Freeman’s Metalmark lived in the Davis Mountains in western Texas. The adult butterflies reached a wingspan of 2 to 2,9 cm, their caterpillars obviously fed on the leaves of the Havana Snakeroot (Ageratina havanensis (Kunth) R. M. King & H. Robinson).  

The species was last found in the year 1951 and is considered possibly extinct.  


Freeman’s Metalmark is very similar to Rawson’s Metalmark (Calephelis rawsoni McAlpine) (see photograph), and both species are often treated as conspecific.  


Rawson’s Metalmark (Calephelis rawsoni)  

Photo: Nick Block  

(under creative commons license (4.0)) 


edited: 18.03.2017

Proboscidea spicata Correll

Many-flowered Unicorn-Plant (Proboscidea spicata)

The Many-flowered Unicorn-Plant, described in 1968, is known from widely separated populations in Mexico as well as in Texas, USA, where it is known to have occurred at dry, sandy terraces along the Rio Grande as well as in other disturbed sandy habitats.

The species can be distinguished from other, closely related species by its spicate inflorescences with numerous small flowers.

The Many-flowered Unicorn-Plant was last recorded in 1967, it was never found again subsequently and is possibly extinct now.


Photo: Harvard University Herbaria: Vascular Plants of North America (Harvard)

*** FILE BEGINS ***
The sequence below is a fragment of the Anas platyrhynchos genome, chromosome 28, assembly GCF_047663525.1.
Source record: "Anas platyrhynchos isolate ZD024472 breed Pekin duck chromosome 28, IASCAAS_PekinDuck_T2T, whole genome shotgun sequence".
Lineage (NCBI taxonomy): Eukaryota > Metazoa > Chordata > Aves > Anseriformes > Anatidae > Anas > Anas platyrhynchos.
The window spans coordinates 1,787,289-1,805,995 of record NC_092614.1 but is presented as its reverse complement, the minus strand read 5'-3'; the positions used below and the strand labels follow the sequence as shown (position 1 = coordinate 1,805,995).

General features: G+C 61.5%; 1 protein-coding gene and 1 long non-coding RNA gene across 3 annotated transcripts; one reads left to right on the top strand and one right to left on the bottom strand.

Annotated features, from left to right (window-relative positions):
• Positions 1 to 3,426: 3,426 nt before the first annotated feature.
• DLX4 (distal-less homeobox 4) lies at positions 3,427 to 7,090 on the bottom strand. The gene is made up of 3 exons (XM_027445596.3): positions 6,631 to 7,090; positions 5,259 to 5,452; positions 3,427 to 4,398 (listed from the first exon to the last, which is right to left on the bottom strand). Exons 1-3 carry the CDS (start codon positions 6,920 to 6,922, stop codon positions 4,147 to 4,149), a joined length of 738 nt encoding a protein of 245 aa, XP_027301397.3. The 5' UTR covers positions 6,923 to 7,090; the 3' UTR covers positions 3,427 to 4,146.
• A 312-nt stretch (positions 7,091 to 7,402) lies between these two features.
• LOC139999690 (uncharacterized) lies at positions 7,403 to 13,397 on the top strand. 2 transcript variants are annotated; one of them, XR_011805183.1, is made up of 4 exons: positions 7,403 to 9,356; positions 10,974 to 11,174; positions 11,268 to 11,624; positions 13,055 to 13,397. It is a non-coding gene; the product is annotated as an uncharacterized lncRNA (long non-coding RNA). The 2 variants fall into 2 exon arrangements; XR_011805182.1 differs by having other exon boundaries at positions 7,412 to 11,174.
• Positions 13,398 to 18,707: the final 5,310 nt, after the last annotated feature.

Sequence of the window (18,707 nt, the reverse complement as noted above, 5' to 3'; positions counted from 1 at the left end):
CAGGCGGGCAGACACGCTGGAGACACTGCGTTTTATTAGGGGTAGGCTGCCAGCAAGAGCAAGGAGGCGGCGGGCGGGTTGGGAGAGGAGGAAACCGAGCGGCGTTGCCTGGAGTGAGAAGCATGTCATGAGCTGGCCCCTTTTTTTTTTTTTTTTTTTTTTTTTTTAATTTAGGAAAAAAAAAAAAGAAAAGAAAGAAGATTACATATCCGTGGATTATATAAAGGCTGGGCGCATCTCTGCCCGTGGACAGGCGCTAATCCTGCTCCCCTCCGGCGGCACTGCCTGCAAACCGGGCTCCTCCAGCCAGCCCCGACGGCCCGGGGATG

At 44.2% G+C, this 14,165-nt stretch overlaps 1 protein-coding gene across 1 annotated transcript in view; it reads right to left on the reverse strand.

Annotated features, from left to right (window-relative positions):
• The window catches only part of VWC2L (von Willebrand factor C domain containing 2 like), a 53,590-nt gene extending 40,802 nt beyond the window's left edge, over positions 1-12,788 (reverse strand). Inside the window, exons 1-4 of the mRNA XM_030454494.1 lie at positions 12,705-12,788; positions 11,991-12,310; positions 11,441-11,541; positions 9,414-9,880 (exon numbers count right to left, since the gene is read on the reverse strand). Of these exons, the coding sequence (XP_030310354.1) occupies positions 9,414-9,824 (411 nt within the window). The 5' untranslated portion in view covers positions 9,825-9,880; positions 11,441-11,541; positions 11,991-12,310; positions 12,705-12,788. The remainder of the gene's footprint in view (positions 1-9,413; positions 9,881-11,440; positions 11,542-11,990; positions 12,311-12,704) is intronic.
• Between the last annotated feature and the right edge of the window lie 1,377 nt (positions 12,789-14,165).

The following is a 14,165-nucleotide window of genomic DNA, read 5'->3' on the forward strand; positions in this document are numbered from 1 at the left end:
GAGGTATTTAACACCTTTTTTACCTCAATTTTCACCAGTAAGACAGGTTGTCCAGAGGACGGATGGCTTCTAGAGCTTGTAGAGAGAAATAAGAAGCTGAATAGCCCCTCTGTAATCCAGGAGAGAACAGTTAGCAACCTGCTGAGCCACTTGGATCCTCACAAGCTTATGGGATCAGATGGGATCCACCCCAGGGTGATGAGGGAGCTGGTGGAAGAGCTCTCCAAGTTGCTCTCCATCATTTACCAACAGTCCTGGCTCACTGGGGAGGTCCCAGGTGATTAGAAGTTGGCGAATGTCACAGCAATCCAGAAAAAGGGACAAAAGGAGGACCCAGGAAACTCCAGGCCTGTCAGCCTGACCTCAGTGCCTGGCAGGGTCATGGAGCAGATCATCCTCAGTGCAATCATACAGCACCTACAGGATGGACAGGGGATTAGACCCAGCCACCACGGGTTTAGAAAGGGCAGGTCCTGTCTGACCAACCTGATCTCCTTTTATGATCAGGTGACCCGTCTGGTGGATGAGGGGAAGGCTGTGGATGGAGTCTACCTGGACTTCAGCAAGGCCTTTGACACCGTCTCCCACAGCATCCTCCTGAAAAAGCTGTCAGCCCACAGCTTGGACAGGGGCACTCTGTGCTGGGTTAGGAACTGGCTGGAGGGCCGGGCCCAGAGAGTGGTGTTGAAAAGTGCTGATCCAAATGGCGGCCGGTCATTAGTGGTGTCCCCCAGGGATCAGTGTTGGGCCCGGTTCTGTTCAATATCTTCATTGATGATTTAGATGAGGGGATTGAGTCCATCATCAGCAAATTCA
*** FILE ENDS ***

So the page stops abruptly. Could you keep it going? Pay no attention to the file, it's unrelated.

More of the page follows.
edited: 24.08.2022

Melanoplus spretus (Walsh)

Rocky Mountain Locust (Melanoplus spretus)

The Rocky Mountain Locust inhabited a large range., including Alberta, Manitoba, and Saskatchewan in Canada and Arizona, Colorado, Iowa, Kansas, Minnesota, Montana, Nebraska, North Dakota, Texas, and Wyoming in the USA.  

The full-grown adults reached lengths of about 3 cm.  


The species formerly formed seasonally swarms of giant sizes, which then devastated large areas of North America, destroying countless crops, and causing famines.  

It is said that the locust plague did not spared cotton clothing or leather when found, and it is furthermore claimed, that they may have even eaten wooden fencing posts.  

These last assertions, however, are probably pure fantasy.  


The last large swarms were recorded in the years between 1873 and 1877, the last specimens were finally collected in Manitoba, Canada in 1902.  

The reasons for the extinction of this once so common species are not well known, but it has been argued that plowing and irrigation by settlers in the Great Plains disrupted their natural life cycle in the areas they lived in, so it is reported that farmers destroyed over 150 egg cases per square inch while plowing, harrowing or flooding. [1]